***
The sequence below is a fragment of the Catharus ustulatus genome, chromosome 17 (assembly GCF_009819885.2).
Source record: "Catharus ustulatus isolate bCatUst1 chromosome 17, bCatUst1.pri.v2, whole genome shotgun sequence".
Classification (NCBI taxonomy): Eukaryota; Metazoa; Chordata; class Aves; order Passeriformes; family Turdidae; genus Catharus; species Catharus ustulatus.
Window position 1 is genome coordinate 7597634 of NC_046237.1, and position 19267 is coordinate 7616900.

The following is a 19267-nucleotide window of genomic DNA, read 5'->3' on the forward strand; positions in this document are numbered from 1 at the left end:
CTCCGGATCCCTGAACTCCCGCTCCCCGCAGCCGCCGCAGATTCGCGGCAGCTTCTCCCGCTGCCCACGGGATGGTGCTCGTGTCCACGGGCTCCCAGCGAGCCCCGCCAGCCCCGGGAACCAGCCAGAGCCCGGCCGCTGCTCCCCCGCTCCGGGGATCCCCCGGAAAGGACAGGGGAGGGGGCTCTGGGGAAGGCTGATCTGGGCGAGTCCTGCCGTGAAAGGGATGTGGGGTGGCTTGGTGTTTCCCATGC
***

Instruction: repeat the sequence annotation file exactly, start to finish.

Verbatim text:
The sequence below is a fragment of the Catharus ustulatus genome, chromosome 17 (assembly GCF_009819885.2).
Source record: "Catharus ustulatus isolate bCatUst1 chromosome 17, bCatUst1.pri.v2, whole genome shotgun sequence".
Classification (NCBI taxonomy): Eukaryota; Metazoa; Chordata; class Aves; order Passeriformes; family Turdidae; genus Catharus; species Catharus ustulatus.
Window position 1 is genome coordinate 7597634 of NC_046237.1, and position 19267 is coordinate 7616900.

The following is a 19267-nucleotide window of genomic DNA, read 5'->3' on the forward strand; positions in this document are numbered from 1 at the left end:
CTCCGGATCCCTGAACTCCCGCTCCCCGCAGCCGCCGCAGATTCGCGGCAGCTTCTCCCGCTGCCCACGGGATGGTGCTCGTGTCCACGGGCTCCCAGCGAGCCCCGCCAGCCCCGGGAACCAGCCAGAGCCCGGCCGCTGCTCCCCCGCTCCGGGGATCCCCCGGAAAGGACAGGGGAGGGGGCTCTGGGGAAGGCTGATCTGGGCGAGTCCTGCCGTGAAAGGGATGTGGGGTGGCTTGGTGTTTCCCATGC